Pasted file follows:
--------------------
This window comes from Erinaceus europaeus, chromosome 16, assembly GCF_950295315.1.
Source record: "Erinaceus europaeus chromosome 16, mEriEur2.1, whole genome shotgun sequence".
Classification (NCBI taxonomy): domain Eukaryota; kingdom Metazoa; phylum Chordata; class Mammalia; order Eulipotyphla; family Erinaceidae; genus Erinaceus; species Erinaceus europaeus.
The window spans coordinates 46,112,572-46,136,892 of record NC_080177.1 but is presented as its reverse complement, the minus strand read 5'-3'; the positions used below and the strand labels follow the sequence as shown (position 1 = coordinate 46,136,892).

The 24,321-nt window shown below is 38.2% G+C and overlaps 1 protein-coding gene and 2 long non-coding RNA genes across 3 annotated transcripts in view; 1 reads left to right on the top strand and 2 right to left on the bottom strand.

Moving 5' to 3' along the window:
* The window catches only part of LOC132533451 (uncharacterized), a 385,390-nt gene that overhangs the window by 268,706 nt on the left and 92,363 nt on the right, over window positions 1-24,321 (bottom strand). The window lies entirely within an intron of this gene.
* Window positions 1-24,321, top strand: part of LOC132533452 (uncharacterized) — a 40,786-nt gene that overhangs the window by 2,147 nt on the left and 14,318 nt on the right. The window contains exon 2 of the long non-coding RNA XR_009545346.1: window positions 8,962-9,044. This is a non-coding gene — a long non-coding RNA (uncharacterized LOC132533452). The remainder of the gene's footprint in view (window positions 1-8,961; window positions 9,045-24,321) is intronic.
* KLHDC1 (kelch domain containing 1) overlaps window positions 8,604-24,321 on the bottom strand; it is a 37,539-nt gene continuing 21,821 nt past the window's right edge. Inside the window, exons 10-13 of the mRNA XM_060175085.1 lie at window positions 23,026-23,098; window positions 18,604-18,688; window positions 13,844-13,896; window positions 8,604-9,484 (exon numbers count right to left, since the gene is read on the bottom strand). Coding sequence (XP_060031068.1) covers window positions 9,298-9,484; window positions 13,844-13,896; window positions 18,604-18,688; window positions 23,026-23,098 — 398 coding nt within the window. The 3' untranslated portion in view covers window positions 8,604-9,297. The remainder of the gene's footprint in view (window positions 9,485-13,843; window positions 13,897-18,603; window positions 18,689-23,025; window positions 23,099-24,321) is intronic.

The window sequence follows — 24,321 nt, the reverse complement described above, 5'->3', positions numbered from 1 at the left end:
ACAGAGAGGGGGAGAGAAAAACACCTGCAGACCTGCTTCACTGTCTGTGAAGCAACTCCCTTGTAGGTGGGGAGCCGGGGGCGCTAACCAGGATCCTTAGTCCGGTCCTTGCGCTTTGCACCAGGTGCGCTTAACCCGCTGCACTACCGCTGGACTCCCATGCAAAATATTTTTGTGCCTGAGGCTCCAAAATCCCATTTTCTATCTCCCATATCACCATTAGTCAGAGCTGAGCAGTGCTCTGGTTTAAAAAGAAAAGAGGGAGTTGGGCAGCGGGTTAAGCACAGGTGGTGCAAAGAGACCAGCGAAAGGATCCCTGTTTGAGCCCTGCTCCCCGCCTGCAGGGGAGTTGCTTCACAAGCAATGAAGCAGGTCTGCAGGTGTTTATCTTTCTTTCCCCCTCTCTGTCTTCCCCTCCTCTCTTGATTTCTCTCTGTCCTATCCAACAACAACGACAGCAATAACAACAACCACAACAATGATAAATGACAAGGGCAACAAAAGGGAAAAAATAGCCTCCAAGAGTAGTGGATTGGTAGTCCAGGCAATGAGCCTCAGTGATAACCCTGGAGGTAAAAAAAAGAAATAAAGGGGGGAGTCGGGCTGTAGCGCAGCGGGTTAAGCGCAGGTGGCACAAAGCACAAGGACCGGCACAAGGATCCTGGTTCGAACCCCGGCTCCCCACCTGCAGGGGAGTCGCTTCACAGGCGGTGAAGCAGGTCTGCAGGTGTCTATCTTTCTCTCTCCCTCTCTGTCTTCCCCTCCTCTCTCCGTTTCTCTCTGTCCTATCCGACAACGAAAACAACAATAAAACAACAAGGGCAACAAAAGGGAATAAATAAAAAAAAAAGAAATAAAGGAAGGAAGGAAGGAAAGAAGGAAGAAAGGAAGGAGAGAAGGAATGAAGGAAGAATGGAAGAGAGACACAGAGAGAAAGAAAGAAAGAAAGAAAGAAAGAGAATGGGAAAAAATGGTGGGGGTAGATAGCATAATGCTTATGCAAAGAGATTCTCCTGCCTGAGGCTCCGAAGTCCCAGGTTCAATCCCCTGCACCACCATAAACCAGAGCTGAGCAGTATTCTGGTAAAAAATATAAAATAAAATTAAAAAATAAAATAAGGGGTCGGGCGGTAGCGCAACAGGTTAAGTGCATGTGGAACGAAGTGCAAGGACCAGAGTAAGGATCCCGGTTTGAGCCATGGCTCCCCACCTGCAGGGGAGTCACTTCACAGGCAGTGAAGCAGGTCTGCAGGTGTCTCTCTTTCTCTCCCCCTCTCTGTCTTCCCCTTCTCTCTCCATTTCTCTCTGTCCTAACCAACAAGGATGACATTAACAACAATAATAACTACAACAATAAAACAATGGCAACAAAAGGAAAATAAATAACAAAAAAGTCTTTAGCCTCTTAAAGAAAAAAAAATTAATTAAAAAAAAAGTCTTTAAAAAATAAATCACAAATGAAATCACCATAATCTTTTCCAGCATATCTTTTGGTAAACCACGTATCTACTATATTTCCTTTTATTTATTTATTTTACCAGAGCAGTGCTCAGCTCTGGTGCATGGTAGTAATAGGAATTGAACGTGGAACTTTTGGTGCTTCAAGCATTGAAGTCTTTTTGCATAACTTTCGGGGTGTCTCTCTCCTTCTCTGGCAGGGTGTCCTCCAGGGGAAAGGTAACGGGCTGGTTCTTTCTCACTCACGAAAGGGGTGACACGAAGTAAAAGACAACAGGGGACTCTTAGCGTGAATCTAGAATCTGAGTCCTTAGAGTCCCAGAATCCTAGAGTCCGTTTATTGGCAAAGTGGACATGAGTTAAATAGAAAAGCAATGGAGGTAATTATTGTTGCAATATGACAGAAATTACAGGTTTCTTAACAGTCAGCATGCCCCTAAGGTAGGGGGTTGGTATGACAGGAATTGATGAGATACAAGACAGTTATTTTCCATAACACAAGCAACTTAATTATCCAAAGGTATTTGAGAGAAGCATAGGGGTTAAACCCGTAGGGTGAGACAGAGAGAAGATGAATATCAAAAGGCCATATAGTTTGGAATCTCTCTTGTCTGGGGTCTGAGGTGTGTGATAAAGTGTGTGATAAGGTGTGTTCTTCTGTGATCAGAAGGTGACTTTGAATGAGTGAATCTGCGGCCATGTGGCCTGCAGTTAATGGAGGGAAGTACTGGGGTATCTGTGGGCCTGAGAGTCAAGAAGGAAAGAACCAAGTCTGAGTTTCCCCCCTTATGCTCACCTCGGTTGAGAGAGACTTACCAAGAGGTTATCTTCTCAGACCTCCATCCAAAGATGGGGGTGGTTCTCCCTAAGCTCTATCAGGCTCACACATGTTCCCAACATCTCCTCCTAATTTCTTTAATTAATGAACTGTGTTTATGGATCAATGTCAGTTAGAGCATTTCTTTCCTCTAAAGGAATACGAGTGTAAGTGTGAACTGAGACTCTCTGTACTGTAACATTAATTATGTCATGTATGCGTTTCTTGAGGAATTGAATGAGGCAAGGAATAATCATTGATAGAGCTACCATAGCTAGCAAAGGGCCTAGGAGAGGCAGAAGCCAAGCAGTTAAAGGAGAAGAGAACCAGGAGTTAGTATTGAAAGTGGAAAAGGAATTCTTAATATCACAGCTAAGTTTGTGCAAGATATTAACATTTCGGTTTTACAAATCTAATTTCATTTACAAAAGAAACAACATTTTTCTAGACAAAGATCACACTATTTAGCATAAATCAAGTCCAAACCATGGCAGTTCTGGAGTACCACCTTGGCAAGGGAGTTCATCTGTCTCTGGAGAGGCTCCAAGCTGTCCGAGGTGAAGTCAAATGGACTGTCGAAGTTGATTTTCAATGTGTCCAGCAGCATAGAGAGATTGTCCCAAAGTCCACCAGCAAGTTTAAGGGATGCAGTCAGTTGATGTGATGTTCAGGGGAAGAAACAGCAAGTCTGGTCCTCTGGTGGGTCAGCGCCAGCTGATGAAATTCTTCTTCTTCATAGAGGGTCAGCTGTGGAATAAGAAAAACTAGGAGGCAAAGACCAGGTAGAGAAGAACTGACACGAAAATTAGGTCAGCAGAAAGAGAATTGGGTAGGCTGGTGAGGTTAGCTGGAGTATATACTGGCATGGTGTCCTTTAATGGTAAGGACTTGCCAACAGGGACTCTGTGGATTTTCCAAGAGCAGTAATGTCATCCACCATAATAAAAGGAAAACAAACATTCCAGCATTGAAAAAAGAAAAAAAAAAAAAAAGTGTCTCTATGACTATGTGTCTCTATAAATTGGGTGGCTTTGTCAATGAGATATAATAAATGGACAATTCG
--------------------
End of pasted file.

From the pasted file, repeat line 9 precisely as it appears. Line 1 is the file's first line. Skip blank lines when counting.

* KLHDC1 (kelch domain containing 1) overlaps window positions 8,604-24,321 on the bottom strand; it is a 37,539-nt gene continuing 21,821 nt past the window's right edge. Inside the window, exons 10-13 of the mRNA XM_060175085.1 lie at window positions 23,026-23,098; window positions 18,604-18,688; window positions 13,844-13,896; window positions 8,604-9,484 (exon numbers count right to left, since the gene is read on the bottom strand). Coding sequence (XP_060031068.1) covers window positions 9,298-9,484; window positions 13,844-13,896; window positions 18,604-18,688; window positions 23,026-23,098 — 398 coding nt within the window. The 3' untranslated portion in view covers window positions 8,604-9,297. The remainder of the gene's footprint in view (window positions 9,485-13,843; window positions 13,897-18,603; window positions 18,689-23,025; window positions 23,099-24,321) is intronic.